With so many industry conferences to choose from these days, it’s difficult to determine the best investment of your time and money. I’ll outline the various factors you need to take into account, including conference topic, time period, and who should attend, to ensure that your next conference selection is a good decision for you and your staff.

Step 1: Dealing with the cost issues
IT managers must be frugal these days, as everything comes under scrutiny. Obviously, the best scenario is investigating conference needs and the related costs, and then budgeting the necessary amount into the next fiscal year.

If that’s not possible in your current situation, you’re likely going to have to look into pulling money from other pots (projects put on hold, discretionary department funds, etc.) or face the task of making a strong argument for the additional money from the fiscal office.

No matter which scenario, IT managers have to factor in staff attendance and related costs (travel, food, etc.) and weigh those costs against lost productivity to determine the true value of the expenditure. The cost obviously impacts which conferences are chosen, since some are much more expensive than others. This fact may help you make the final conference choices. That’s why it’s good to have a base figure to work with before making conference decisions. If you don’t, you could waste a lot of time researching conferences that are, ultimately, out of your price range.

Step 2: What need do you have?
Part of the conference budget equation requires that you decide what kind of training or conference you and your staff will need during the year. This decision is tied to the IT projects and business goals. You’ll also need to think of staff skill sets and identify future technology needs.

For example, if you’re looking at upgrading to Windows 2003 Server, certainly you’d want to get some of your network people to one of the Microsoft conferences. I recommend having staff attend conferences on issues and technologies related to upcoming projects well in advance of any project planning start date. I know this sounds like an obvious point, but I can’t tell you how many times I’ve attended a conference or training a week or two before a project starts and come back to work with so many to-do’s that the project goes off schedule in order to deal with the various issues that will crop up.

At the same time, don’t limit conference and education solely to projects. Keeping up with industry trends and learning about new approaches, even if you’re not planning to implement the same, can prove beneficial to you and your staff.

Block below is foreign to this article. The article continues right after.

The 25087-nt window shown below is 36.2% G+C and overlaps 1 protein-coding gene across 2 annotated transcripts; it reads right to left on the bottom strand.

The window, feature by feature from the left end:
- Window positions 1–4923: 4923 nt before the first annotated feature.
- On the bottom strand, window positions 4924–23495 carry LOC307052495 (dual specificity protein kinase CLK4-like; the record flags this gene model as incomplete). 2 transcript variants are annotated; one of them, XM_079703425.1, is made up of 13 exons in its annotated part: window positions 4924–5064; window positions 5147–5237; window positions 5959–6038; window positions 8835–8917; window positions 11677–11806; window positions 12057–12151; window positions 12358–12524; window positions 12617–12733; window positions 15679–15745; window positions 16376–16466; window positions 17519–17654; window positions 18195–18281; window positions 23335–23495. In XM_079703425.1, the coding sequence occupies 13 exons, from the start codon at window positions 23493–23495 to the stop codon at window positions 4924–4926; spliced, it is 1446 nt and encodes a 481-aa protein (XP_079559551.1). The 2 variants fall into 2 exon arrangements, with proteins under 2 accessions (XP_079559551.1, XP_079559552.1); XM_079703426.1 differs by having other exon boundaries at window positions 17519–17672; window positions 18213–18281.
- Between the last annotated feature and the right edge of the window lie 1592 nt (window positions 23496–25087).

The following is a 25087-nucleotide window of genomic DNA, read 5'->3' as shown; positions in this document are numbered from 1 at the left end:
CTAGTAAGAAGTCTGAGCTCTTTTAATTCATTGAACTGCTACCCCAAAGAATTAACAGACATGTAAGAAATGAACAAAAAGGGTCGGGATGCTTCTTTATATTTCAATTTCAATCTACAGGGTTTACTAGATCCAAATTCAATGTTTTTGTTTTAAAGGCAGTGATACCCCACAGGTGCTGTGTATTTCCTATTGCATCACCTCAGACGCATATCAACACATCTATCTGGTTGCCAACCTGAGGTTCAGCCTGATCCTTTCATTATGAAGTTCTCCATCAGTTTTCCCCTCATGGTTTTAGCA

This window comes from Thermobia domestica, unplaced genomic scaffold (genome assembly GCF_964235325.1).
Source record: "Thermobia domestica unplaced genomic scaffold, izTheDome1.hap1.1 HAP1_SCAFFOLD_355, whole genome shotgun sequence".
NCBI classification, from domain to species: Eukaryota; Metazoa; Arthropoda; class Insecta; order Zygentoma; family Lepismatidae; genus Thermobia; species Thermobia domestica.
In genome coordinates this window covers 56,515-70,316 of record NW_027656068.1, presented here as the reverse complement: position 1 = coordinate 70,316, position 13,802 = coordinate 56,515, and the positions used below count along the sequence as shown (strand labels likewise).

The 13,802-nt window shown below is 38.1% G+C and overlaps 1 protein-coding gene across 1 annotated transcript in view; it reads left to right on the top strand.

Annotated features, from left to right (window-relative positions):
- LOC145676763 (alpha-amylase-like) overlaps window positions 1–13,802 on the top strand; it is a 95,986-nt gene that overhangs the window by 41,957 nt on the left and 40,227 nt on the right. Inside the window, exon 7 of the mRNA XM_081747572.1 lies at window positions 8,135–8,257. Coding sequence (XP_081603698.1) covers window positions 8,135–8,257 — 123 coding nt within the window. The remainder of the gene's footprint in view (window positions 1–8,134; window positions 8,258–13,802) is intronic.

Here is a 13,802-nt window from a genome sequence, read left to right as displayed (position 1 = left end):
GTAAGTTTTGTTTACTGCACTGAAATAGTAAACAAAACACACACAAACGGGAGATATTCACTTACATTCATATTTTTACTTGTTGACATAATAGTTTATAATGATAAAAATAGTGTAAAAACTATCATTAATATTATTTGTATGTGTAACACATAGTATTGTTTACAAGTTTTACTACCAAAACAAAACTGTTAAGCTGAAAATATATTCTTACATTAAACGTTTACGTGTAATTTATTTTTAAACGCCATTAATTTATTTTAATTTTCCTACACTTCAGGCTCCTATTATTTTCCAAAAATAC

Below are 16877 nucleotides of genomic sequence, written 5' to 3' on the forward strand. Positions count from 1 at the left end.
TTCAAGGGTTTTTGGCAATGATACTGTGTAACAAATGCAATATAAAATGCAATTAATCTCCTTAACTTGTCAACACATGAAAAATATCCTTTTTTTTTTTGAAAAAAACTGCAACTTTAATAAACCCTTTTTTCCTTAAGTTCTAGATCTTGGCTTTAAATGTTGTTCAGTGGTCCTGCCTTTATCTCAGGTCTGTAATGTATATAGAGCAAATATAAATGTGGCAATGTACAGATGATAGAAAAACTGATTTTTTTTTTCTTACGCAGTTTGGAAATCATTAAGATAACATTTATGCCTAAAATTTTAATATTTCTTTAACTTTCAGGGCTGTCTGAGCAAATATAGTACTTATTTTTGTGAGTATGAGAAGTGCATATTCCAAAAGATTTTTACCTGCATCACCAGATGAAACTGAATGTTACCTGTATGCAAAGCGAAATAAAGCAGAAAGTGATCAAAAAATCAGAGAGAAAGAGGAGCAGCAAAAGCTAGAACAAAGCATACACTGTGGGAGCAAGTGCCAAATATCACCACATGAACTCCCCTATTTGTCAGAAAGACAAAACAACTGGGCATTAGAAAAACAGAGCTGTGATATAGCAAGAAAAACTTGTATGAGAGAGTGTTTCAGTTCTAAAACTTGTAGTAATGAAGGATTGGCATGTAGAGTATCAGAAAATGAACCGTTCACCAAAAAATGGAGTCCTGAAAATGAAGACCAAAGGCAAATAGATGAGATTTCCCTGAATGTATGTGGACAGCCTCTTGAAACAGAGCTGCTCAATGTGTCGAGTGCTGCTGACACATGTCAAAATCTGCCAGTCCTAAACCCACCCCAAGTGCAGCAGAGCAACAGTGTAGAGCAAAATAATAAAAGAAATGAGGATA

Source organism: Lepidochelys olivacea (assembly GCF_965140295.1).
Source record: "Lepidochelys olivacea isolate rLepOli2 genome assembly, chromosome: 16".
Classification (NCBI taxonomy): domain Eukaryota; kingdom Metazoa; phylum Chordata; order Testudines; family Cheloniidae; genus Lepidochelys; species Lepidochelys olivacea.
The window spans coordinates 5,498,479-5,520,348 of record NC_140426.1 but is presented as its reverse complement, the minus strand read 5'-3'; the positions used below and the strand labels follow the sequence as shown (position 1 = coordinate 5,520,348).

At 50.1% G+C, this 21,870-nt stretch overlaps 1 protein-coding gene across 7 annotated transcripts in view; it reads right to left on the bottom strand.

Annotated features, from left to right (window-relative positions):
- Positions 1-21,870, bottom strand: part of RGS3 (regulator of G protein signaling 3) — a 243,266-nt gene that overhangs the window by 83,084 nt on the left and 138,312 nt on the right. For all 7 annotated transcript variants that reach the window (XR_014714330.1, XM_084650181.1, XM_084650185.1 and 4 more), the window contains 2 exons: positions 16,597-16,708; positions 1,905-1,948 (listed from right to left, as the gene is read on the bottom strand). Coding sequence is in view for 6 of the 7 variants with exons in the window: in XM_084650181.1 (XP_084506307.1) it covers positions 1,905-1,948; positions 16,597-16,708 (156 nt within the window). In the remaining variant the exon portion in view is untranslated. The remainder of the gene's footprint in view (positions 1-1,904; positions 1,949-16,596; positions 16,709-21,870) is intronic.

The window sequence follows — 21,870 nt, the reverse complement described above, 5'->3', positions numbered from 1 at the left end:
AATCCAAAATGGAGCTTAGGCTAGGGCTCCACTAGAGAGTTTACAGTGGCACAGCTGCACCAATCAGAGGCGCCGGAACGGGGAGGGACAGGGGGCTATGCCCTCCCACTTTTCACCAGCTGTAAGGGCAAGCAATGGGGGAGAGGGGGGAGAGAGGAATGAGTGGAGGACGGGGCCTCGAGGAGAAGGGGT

Step 3: Time and timing factors to consider
The time requirement is often a big factor when it comes to attending weeklong conferences, since most IT professionals don’t have a full week to spare. And sometimes the travel for even a one-day conference seems too costly or time-consuming. Also, everyone has project deadlines, meetings, and other day-to-day tasks that have to be taken into account, since they’ll be impacted by the time away from the office.

I personally prefer end-of-week conferences (Wednesday, Thursday, Friday) because they give me time after the conference (the weekend) to wind down and evaluate the information I’ve gathered.

Step 4: Making the best choice
Now that you know how much money you can spend, who’s going, what conference topic to seek out, and what time issues you might have to consider, it’s time to start evaluating conferences. The first step is reading about the conference sponsors, the speakers, those running panels, and the subtopics being focused on.

You want reputable, knowledgeable sources, and you don’t want to waste your time at conferences that offer a lot of good topics but little weight in terms of the presenters’ expertise. You know that you’re getting a good conference when you see Microsoft certifications tied to some of the training. Also, Cisco, IBM, and Hewlett-Packard are usually tied to reputable conferences. Speakers who have written books and presented at other similar conferences are indications that the conference is likely solid. And always keep in mind the many reasons you’re looking for a particular conference:

  • You need exposure to a specific technology or product.
  • You need to make a decision relating to technologies in the next year or so and require knowledge to make that decision.
  • You’re ready to start planning a project and need your staff skills prepared in advance.

Tips for getting maximum results
I’ve had the opportunity to attend conferences and training while in many different IT positions—from healthcare CIO to director of IT. At all levels, I’ve sought to find the right fit for the position and level of responsibility I had at the time.

There is incredible value in choosing a conference that allows you to meet and share information with colleagues working in similar industries or tackling new technologies. I believe the people you meet at conferences are every bit as important as the conference information provided in talks and seminars.

Never attend a conference unless you intend to absorb every bit of information and meet as many people as possible. Even at the worst conference, you can gain valuable information about other organizations and fields that may interest you.